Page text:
Halting games when score differential is 35 points or more sends the wrong signal
The commissioner of the California youth football league that defended the “mercy rule” in the league has been quoted as saying: "When you see these kids line up at the end of the game to shake hands, there's nothing worse than seeing how devastated these children look who just lost by 50 points," he said. "A win is a win. At this age, there's no reason to run up the score."
The mercy rule punishes any coach who runs the score up by 35 points or more by suspension for a week of practices and one game. Teams must also sit their first-string players if they lead by 28 points or more at the half.
The teams in this league are comprised of players between the ages of 6 to 13 years old from various towns in Northern California. They play from August through October. There are playoffs and an eventual championship game is played each year. There are no individual awards like MVP or Most Improved Player.
The rightness of the mercy rule is not black and white. On the one hand we have the fragile ego of youngsters who fall behind by 35 points or more in a football game and have virtually no chance to win the game. Those in favor of the mercy rule say talented players are taught sportsmanship and losing players face a softer blow to their confidence. "We lose a lot of football players because their teams lose so badly," Robert Rochin, the league deputy commissioner. If they are constantly getting beat, who wants to play anymore? We lose kids all season long because of that." It seems to me the lesson kids are learning here is to give up with things go very badly for them – not a good lesson in life.
Those against the rule (i.e. parents) contend that the league is stripping their children of opportunities in the name of a level playing field. They feel that the rule cheats their children out of a chance to develop and also poses a safety risk. The logic here is if a kid doesn’t play 100 percent, he might get hurt because the lack of effort makes him more vulnerable to injury. One parent said: "The kids who are in the position of trying to protect their coach are backing off and are at a higher risk of being injured."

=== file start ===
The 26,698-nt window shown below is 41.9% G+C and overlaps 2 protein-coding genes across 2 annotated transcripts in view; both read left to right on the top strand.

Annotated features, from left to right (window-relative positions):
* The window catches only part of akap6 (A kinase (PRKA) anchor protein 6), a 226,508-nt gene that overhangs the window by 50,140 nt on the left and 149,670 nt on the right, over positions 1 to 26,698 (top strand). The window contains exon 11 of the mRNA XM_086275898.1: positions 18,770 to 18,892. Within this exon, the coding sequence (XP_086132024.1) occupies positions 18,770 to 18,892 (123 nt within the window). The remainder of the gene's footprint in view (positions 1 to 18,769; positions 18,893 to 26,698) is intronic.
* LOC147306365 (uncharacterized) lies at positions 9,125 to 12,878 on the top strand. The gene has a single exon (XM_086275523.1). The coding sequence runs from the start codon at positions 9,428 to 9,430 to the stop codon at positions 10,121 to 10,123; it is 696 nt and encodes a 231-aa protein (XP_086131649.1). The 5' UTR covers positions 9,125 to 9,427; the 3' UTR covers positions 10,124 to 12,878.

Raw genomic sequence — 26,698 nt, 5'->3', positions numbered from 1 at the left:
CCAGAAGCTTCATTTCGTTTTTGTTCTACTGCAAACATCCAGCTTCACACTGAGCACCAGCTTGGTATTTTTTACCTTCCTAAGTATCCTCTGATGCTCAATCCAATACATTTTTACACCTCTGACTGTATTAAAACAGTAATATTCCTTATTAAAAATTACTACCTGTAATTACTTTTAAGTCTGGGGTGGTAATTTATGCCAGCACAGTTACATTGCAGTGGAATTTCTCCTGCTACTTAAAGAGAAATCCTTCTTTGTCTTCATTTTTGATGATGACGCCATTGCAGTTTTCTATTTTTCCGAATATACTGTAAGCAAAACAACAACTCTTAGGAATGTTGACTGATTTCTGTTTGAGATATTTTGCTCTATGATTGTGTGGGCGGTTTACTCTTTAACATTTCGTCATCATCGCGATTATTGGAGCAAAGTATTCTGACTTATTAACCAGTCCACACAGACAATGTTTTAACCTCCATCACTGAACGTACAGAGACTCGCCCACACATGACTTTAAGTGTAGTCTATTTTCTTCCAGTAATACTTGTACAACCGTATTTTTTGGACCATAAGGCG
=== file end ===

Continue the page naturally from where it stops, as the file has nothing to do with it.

From an ethical perspective this issue can be analyzed through utilitarian analysis. The benefits of the rule are mainly to shield those on the losing team from the embarrassment of being defeated by 35 points or more. I believe it is a vacuous claim to say that it is good sportsmanship for a leading team to turn off the juice after a 35 point lead. Good sportsmanship relates to how you play the game (i.e. no dirty hits, no trash talking, and no excessive celebrating after a good play) and shaking hands after the game.
The harms of having the leading team back off from playing 100 percent include being exposed to a greater chance of injury. Anyone who watches college or professional football knows the commentators always say that when a player doesn’t play as hard as possible, that is when injuries may occur. It happens because the player is doing something he wasn’t taught to do and that increases vulnerability to injury.
Life is not always fair. Sometimes we win; sometimes we lose. Sometimes things go well for us and at other times devastating things may happen. The same is true of any sport including football.
Perhaps the message here is if a team is behind by 35 points, it is the coach’s responsibility to motivate the kids to play harder; to reach deep inside and summon up more energy and fight to be more competitive. That is a lesson worth learning.
The mercy rule that punishes any coach who runs the score up by 35 points or more by suspension for a week of practices and one game only hurts the kids who can’t practice with their coach for their next opponent. How is that fair?
Finally, crushing defeats occur in all sports and those on the losing end have to learn to deal with it. In college football games last weekend Ohio State scored 76 points defeating its opponent by 76 points; Louisville scored 72 points defeating its opponent by 72 points; and Baylor scored 70 points defeating its opponent by 63 points. I won’t say which teams were on the losing end to protect them from another slam to their egos.
Blog posted by Steven Mintz, aka Ethics Sage, on September 26, 2013